Roles of family and architecture in driving insect community structure: a comparison of nine Australian plant species

Sabine S. Nooten*, Lesley Hughes

*Corresponding author for this work

Research output: Contribution to journalArticlepeer-review

Abstract

While there has been longstanding interest in the factors that shape the composition and structure of insect assemblages, many fundamental questions remain. We compared species composition, and the distribution of feeding guilds within assemblages of two large insect orders (Coleoptera and Hemiptera) collected from nine plant species within three of the largest Australian plant families. We investigated the relative role of host plant family and architectural traits in explaining the characteristics of the insect assemblage. Assemblage composition varied significantly among plant species within families, as there was little commonality in Coleoptera and Hemiptera morphospecies among plants within each family. When the feeding guild structure of the Coleoptera and Hemiptera assemblages was considered as a whole, there was no consistency within host plant families and among plants with similar architectural traits (leaf size). In contrast, when the guild structure of only the phytophagous members of these two orders was considered, assemblage structure was found to be consistent among plant species with a similar leaf size.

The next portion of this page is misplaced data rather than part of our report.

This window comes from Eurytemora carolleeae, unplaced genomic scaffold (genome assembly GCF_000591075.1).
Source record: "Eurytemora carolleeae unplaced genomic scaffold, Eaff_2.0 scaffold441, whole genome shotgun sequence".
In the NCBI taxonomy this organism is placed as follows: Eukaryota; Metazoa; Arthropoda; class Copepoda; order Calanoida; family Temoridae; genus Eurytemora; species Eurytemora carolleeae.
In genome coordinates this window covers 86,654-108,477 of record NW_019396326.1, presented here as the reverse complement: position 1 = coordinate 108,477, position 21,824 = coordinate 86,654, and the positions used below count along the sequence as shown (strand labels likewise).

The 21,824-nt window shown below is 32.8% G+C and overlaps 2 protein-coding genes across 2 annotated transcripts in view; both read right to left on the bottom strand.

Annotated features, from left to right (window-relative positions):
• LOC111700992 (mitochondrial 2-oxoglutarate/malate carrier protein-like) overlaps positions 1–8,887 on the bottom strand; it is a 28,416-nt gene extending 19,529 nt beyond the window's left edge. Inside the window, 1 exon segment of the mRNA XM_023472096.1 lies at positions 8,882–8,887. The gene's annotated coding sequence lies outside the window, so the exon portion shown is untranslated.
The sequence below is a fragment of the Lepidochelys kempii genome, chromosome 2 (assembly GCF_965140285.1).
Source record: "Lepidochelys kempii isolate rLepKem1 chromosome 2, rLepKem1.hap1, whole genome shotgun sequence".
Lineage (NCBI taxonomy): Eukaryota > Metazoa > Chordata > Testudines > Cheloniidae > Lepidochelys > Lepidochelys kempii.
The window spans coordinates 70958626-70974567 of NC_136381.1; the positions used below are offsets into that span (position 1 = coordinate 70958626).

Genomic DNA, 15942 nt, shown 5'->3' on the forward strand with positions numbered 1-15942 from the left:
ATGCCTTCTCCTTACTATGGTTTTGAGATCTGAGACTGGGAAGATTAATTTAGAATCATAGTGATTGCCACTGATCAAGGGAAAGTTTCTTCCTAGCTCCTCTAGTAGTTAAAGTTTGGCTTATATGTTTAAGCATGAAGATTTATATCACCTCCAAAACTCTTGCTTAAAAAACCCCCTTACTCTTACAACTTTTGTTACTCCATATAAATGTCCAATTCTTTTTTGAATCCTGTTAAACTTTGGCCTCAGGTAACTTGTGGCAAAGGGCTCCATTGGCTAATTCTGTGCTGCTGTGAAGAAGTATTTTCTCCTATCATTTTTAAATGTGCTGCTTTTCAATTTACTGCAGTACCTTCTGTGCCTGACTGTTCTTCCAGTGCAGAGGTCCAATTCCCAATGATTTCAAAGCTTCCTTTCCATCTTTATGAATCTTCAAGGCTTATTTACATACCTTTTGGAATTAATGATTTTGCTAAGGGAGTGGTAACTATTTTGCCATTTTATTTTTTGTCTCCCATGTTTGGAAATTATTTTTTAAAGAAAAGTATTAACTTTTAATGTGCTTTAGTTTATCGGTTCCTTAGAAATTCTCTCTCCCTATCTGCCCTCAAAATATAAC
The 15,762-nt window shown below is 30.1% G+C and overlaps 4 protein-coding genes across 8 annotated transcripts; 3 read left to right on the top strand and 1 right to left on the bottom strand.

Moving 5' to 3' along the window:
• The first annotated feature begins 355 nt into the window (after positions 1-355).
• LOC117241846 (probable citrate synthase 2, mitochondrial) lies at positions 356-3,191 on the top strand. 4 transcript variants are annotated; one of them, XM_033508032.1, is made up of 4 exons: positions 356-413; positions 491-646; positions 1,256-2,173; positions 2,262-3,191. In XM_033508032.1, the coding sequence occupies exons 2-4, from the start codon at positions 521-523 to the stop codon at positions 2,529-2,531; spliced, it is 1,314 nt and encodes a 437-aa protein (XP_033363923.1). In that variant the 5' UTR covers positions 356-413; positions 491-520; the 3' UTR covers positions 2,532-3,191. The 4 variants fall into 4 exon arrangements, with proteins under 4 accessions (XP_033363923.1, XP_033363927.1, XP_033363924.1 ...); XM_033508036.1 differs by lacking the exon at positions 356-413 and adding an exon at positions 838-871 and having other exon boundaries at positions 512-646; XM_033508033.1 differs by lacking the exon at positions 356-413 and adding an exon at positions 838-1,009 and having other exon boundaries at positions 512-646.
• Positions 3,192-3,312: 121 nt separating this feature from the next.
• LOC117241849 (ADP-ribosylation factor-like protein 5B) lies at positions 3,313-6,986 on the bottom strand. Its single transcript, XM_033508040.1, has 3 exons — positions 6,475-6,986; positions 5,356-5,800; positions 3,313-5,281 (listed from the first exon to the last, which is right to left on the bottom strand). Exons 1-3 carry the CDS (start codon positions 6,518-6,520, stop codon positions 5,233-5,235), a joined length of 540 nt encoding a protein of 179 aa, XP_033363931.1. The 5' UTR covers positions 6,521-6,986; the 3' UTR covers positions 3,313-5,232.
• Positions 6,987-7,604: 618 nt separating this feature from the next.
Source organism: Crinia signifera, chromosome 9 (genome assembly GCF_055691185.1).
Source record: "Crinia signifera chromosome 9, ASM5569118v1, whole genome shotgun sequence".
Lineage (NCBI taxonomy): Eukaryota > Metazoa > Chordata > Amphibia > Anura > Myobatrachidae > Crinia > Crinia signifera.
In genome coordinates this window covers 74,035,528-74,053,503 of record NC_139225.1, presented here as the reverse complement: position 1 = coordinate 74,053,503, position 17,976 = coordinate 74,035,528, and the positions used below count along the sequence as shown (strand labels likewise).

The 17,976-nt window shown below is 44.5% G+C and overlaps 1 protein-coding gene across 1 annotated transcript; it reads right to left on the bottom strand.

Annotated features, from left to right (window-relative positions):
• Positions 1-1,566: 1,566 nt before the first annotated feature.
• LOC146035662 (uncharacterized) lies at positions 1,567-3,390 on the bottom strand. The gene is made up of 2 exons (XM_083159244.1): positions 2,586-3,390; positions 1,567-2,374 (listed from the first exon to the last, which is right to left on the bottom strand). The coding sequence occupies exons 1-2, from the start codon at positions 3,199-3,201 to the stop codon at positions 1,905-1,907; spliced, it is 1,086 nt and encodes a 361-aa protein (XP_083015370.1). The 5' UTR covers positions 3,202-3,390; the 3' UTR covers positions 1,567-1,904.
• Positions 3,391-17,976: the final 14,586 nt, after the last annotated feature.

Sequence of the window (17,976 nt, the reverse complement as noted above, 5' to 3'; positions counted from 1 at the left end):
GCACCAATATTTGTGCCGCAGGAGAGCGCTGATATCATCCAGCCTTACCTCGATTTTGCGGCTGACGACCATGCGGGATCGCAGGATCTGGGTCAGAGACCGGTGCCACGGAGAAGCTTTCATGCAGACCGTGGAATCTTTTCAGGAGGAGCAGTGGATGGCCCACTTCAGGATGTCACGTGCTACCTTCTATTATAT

Original languageEnglish
Pages (from-to)423-432
Number of pages10
JournalAustral Entomology
Volume55
Issue number4
DOIs
Publication statusPublished - 1 Nov 2016

Keywords

  • community composition
  • feeding guild structure
  • plant architecture
  • plant family

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